We got a couple of science flights into our first week in Longyearbyen, and then had to spend the weekend on the ground as a low pressure system moved northwards over Svalbard, accompanied by a fair bit of rain fall. Not the conditions of nice undisturbed Arctic stratocumulus or clear skies that we really want.
The last flight before the weekend nearly didn’t happen – there was fog filling the fjord and over the airport. Fortunately, that receded sufficiently for a takeoff late in the morning.
MASIN taking off over a fog bank
We kept a close eye on it during the day as it pushed up across the airfield and then receded again, and called up the aircraft a couple of times to let them know it was still clear enough to land. If Longyearbyen gets fogged in, the only other place for them to go and land is Ny Alesund. In the event, by the time they came in to land, the fog had cleared from the airport, though there was still plenty in the fjord.
MASIN approaching Longyearbyen above fog in the fjord
We’ve had another two flights since the weekend, all reasonably successful. All the flights have been made pretty much due north of Longyearbyen, over the sea ice north of Svalbard at around 81N, 15E. Most flights have focused on the cloud properties, with one focusing more on the turbulent fluxes between the surface and atmosphere over broken sea ice.
Broken sea ice with melt ponds on the surface
While we’ve been focused primarily on clouds, the other half of the ACCACIA field campaign is going on at sea, on the RRS James Clark Ross. The latest news from the JCR is that everything is working well. The ICE-ACCACIA team from Leeds have made 5 deployments of the surface micro-layer sampler, and are seeing interesting results on ice nucleating material collected from ocean surface. The aerosol team from Manchester are doing OK, but lacking very much to measure – the marine BL around the ice edge is very clean. Only the biologists are not getting much – there’s not much going on in the ocean surface layer so far.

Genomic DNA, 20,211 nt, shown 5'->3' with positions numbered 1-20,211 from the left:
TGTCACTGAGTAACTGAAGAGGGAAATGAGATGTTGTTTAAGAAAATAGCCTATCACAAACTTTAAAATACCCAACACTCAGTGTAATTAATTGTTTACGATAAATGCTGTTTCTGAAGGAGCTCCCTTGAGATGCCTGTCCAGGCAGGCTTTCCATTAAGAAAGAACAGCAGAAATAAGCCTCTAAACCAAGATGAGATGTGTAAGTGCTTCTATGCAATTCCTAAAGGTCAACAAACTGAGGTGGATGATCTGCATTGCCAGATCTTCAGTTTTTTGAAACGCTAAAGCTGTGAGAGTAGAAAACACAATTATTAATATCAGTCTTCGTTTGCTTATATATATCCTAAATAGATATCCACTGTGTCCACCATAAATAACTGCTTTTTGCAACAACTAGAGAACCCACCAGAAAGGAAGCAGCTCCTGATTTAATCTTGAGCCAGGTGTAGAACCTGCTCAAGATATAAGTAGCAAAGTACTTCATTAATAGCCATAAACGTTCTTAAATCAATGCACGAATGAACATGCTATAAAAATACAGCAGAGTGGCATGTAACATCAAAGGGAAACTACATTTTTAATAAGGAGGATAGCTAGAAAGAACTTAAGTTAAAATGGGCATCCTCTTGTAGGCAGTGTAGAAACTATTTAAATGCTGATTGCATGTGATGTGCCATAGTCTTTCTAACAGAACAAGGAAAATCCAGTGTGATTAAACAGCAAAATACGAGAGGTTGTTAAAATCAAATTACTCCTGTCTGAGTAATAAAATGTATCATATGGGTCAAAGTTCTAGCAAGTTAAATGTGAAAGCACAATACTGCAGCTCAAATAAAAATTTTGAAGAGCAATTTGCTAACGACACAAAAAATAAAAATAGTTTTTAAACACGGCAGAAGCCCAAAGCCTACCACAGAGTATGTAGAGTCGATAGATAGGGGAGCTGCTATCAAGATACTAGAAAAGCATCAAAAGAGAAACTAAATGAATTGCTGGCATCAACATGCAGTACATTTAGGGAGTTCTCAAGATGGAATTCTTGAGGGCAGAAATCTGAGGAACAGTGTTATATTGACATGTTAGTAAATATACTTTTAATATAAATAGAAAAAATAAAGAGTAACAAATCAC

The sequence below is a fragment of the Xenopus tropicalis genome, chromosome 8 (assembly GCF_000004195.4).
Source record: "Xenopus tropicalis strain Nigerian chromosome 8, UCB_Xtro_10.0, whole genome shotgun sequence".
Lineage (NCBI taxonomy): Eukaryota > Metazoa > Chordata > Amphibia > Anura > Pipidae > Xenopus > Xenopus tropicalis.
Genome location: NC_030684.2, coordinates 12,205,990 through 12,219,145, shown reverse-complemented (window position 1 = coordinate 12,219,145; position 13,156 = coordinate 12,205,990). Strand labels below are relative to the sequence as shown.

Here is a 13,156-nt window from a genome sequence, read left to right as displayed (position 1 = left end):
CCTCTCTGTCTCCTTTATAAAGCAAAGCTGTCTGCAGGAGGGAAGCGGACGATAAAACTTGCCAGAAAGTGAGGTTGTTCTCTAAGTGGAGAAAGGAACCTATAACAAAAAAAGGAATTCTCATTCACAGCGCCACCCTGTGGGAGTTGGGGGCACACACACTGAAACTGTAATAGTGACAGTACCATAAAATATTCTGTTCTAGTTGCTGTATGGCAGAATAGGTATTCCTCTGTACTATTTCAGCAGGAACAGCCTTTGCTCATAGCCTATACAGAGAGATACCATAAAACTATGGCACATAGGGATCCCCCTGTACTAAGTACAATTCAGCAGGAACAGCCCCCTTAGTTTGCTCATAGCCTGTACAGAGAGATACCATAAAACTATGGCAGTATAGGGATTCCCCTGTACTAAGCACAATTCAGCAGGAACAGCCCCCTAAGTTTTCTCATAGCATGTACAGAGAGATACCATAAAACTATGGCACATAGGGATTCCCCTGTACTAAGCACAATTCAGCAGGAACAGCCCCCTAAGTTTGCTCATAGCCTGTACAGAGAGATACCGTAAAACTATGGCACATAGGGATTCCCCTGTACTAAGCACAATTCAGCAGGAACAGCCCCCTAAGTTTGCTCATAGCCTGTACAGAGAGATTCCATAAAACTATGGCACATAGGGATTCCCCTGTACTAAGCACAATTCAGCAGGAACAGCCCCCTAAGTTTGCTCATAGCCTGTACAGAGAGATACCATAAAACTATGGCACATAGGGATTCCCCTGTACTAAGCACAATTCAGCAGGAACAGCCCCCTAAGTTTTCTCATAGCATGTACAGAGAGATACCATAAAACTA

There has been some larger-scale biology though – to the delight of all on the ship (and the envy of all of us in Longyearbyen) they had a close encounter with a polar bear. Lucy sent the photo below.
Polar bear about 50m from the James Clark Ross. Off the SE coast of Greenland
We got our first science flight in yesterday, flying north of Svalbard across the edge of the sea ice. At low level the air was fairly clear over open water, but a radiation fog over the ice prevented the aircraft from descending below 500ft. There were several think decks of cloud above however, and we worked in those after doing as much as possible at low level.
A Brocken Spectre – rings of scattered light around the shadow of the aircraft.
As I write the aircraft is back up in the same area conducting our second science flight. Take off was delayed by fog at the airport this morning – it’s still hanging around in the fjord, and washing up against the end of the runway. I’m on watch to call the aircraft if conditions deteriorate at all and they need to come back early.
The approach in to Longyearbyen airport
The ACCACIA team – or at least a subset of them – are back in the field. We don’t have the FAAM 146 aircraft on this campaign, but the BAS Twin Otter is back in Longyearbyen, and the BAS research ship the James Clark Ross is on its way north to make surface measurements.
The aircraft team in Longyearbyen this time round consists of Tom Lachlan-Cope, Russ Ladkin, Amelié Kirchgaessner, Alex Weiss, and Vicky Hamilton-Morris, all from BAS along with Al Howland the pilot, and Robert Metcalf the aircraft mechanic; also Ian Brooks, Barbara Brooks (Leeds) and James Dorsey (Manchester). We arrived late on Friday night, and spent the weekend settling in, unpacking, and installing instrumentation on the aircraft.
Russ installing the turbulence probe on the aircraft
This morning (Wednesday) we conducted a shake-down flight to makes sure all the instruments are working – most of them are, though there are a few issues that need sorting out.Tomorrow is looking good for a first science flight.
The view from the cockpit – the boom sticking out in front is the turbulence measurement probe
Above is a view from the cockpit showing the turbulence probe mounted over the windows. This measures the turbulent airflow in the atmosphere, which coupled with measurements to temperature and humidity fluctuations, allows the vertical turbulent transport of heat, moisture, and momentum to be measured.
Barbara sat in the back of the Twin Otter with laptop to control her aerosol instruments (in yellow rack at left)